New Delhi, March 2: Buyers of unauthorised flats cannot escape liability if they already knew that the apartment had been built without sanction, the Supreme Court has ruled.
Worried at large-scale illegal constructions, the bench of Justices G.S. Singhvi and S.J. Mukhopadhyaya directed courts and administrations not to pass any orders to regularise unauthorised constructions from now on.
“We would like to reiterate that no authority administering municipal laws and other similar laws can encourage violation of the sanctioned plan,” the judgment said.
“The courts are also expected to refrain from exercising equitable jurisdiction for regularisation of illegal and unauthorised constructions, else it would encourage violators of planning laws and destroy the very idea and concept of planned development of urban as well as rural areas.”
The apex court passed the judgment while dismissing a batch of appeals filed by various housing societies from Mumbai. The petitioners had challenged the municipal corporation’s decision to demolish about 200 flats at Worli on the ground that they were built in violation of the sanctioned plan.
As for the flat owners whose apartments would now be pulled down, the court said: “The only remedy available to them is to sue the lessee and the developer/builder for return of the money and/or for damages.... They cannot seek a direction for regularisation of the illegal and unauthorised construction made by the developers/builders.”
The promoters had initially obtained permission in February 1983 for construction of nine six-storey buildings. However, they later submitted a revised plan adding 10 to 18 further floors to each building. The planning authority rejected this in September 1984.
Yet, the same year, the promoters and the buyers entered into a purchase agreement though both sides were fully aware of the rejection of the revised plan.
Subsequently, the civic body decided to demolish the illegal constructions and the matter went to a civil court, which gave permission for the demolition.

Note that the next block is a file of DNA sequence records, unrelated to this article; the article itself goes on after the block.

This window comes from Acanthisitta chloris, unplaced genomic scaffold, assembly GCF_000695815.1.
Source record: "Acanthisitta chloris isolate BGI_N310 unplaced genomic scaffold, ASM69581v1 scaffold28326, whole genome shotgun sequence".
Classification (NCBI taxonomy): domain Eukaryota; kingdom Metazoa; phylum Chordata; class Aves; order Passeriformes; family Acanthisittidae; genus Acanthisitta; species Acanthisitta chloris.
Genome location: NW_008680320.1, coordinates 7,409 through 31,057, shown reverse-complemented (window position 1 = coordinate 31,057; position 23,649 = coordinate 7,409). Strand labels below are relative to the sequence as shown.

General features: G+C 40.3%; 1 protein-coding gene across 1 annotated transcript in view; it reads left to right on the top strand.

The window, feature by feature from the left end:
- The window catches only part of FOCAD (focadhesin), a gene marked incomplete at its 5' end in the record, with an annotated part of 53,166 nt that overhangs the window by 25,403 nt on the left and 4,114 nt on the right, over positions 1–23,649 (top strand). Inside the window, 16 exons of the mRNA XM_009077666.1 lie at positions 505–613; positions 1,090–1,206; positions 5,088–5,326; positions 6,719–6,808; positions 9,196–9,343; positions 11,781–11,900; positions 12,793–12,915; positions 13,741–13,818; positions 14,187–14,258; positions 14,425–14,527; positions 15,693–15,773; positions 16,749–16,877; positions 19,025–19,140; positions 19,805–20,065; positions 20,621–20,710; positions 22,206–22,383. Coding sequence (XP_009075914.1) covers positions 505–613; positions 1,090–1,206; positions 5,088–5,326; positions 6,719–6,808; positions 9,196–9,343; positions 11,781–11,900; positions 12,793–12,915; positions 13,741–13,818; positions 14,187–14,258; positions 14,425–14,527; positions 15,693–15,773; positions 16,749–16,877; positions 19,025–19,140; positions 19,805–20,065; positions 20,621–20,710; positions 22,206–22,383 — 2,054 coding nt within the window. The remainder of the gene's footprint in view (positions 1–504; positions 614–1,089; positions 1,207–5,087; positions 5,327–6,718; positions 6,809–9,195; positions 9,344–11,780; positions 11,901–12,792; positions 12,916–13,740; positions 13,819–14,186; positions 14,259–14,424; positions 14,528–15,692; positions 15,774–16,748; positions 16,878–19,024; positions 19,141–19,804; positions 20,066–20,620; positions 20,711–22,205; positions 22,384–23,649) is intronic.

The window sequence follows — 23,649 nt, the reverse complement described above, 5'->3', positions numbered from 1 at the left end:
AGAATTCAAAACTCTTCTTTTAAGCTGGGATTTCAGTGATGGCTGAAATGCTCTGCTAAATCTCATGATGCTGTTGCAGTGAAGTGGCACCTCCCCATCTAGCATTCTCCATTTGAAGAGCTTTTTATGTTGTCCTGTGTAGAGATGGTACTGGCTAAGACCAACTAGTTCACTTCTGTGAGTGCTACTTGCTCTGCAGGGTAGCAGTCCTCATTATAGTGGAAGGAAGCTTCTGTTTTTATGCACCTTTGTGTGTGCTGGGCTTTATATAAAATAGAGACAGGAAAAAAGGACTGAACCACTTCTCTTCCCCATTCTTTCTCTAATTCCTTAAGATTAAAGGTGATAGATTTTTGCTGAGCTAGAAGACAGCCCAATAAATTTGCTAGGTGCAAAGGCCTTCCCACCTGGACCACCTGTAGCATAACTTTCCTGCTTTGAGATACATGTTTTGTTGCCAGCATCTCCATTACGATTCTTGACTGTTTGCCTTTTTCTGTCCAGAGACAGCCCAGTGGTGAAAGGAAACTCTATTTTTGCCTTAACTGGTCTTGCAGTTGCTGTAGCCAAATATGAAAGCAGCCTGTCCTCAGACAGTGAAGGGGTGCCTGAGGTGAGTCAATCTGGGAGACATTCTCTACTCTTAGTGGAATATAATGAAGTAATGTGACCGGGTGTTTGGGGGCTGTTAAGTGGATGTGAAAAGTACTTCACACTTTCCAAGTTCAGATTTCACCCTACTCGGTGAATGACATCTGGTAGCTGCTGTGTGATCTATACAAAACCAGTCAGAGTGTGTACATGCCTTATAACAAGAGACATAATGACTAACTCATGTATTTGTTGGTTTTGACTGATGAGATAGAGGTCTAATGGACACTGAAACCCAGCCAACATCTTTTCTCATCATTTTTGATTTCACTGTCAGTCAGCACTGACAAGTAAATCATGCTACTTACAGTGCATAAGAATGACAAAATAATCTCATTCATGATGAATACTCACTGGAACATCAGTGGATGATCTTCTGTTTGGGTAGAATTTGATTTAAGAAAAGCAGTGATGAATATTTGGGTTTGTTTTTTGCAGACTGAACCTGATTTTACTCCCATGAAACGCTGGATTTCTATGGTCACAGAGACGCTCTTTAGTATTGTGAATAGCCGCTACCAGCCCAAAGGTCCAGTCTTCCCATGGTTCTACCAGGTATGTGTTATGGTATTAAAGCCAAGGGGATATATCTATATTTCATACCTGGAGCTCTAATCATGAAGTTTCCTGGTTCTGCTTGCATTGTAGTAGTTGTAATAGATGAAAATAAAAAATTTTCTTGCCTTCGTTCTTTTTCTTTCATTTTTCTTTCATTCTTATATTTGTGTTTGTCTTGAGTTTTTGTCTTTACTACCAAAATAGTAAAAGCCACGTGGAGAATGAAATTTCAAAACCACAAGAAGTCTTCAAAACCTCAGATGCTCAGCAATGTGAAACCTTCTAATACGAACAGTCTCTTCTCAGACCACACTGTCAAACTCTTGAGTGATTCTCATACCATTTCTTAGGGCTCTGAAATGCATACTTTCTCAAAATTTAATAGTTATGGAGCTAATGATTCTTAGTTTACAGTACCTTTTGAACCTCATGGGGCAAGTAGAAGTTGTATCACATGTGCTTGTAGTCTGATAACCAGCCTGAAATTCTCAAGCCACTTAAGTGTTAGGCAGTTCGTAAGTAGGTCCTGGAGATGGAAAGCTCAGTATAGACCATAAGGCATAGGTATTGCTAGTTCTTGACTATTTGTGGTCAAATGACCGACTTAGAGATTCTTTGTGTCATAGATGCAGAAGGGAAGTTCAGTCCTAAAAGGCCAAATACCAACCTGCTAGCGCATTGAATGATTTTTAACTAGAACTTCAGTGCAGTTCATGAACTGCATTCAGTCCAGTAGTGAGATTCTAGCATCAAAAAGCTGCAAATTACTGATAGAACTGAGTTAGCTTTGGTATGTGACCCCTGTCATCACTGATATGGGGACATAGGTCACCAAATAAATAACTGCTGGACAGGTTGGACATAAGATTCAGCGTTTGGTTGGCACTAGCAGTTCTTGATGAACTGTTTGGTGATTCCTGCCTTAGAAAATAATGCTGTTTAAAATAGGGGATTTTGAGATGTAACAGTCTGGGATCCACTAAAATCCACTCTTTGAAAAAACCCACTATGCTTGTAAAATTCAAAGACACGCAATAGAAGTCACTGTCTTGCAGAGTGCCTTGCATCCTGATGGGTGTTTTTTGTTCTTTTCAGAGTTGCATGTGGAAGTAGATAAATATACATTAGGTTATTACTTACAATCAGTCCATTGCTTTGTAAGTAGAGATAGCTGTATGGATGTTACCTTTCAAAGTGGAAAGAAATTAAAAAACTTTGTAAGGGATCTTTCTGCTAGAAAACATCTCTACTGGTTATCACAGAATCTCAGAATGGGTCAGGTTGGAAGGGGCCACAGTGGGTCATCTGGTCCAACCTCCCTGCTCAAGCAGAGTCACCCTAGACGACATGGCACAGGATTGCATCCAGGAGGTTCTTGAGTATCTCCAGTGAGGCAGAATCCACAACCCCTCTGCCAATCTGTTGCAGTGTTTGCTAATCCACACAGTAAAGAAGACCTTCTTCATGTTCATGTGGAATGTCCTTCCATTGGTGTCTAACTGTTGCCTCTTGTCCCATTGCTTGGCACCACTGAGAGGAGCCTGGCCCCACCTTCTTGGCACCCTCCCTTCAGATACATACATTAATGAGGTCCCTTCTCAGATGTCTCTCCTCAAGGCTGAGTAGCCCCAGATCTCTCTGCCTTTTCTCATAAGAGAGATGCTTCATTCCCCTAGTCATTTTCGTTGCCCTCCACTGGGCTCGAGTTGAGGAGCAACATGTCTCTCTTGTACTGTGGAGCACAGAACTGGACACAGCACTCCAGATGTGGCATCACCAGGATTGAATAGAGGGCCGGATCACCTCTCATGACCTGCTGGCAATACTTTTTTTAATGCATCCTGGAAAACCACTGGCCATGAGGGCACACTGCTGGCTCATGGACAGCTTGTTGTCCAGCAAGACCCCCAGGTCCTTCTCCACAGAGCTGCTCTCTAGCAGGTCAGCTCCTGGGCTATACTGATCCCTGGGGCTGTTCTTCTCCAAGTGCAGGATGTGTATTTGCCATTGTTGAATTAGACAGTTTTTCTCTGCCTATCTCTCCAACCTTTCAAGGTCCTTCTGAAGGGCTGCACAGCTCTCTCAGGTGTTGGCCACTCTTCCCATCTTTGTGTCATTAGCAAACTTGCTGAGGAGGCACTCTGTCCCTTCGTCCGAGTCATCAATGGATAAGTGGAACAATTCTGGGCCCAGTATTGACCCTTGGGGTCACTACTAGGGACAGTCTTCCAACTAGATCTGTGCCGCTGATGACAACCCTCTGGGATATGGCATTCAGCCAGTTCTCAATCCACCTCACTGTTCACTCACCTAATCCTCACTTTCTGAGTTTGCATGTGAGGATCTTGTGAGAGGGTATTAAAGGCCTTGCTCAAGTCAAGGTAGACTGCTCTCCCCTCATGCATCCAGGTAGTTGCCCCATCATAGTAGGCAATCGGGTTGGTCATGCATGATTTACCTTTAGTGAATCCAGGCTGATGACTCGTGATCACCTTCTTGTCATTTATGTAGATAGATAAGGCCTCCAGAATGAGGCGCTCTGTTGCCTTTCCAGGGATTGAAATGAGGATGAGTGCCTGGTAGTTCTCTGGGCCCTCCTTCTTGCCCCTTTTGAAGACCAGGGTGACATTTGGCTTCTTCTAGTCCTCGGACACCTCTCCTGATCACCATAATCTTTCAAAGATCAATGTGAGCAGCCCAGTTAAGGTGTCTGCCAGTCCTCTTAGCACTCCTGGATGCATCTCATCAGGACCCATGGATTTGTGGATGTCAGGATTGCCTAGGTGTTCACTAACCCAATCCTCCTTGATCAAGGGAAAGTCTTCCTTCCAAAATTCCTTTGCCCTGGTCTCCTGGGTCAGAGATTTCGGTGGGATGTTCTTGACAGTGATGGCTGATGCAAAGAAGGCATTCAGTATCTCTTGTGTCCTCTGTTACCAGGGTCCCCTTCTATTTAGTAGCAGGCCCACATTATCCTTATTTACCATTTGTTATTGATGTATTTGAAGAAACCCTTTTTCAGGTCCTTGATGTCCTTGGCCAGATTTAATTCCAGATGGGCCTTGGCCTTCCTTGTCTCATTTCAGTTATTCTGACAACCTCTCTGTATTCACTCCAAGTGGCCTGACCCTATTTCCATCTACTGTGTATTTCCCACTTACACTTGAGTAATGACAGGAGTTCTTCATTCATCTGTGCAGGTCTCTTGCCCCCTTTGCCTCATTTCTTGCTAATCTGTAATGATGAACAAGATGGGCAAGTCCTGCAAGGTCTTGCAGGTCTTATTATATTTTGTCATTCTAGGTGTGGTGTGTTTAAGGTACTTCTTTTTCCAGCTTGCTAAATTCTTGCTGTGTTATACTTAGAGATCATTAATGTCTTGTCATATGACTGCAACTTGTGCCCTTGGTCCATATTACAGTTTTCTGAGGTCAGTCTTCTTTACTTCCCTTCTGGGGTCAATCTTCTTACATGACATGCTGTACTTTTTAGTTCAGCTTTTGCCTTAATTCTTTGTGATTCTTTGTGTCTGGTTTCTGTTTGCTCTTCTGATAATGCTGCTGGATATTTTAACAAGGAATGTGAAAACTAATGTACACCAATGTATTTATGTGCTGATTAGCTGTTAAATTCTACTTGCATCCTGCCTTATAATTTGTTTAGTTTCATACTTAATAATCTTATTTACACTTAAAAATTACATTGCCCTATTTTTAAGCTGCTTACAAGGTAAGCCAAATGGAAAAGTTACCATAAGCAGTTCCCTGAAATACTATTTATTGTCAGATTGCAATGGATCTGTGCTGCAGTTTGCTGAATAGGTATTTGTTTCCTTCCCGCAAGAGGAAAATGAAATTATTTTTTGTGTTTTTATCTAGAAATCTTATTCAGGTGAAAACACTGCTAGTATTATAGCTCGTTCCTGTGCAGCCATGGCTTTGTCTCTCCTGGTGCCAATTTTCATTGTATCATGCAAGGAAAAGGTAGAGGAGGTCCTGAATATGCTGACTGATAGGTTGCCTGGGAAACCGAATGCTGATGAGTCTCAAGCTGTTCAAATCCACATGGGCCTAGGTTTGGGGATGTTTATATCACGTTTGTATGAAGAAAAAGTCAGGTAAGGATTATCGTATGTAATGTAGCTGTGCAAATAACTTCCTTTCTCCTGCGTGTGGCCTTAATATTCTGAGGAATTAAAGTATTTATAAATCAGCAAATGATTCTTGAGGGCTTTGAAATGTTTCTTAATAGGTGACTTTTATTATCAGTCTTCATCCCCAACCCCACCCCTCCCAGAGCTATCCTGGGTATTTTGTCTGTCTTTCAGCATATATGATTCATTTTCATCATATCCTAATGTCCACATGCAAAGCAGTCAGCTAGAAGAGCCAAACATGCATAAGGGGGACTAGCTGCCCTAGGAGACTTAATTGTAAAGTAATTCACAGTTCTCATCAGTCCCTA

Hearing an appeal filed by the builders and buyers, Bombay High Court in 2010 agreed with the trial court that there was deliberate violation of the sanctioned plan and that the buyers had entered into the purchase agreement fully aware of its illegality.
The builders and buyers then moved the apex court seeking a stay on the demolition. But the court rejected their plea.
It said the records showed that even before construction began, some of the developers and builders had struck agreements with the prospective buyers.
“The argument that the flat buyers should not be penalised for the illegality committed by the lessee and the developers/builders... sounds attractive in the first blush but on a closer scrutiny, we do not find any merit in the same,” the court said.
“Admittedly, the flat buyers... were aware... that the revised plans submitted by the architect had not been approved by the planning authority, and the developers/builders had foretold them about the consequence of rejection of the revised plans.
“Therefore, there is no escape from the conclusion that the flat buyers had consciously occupied the flats illegally constructed by the developers/builders.”
The court also noted that in the past five decades, various municipal laws for planned development had been violated with impunity in all cities, big or small. It said that those entrusted with the task of ensuring implementation of master plans, etc, had failed to perform their duties.
“It is highly regrettable that this is so despite the fact that this court has, keeping in view the imperatives of preserving the ecology and environment of the area and protecting the rights of the citizens, repeatedly cautioned the concerned authorities against arbitrary regularisation of illegal constructions by way of compounding and otherwise,” the court said.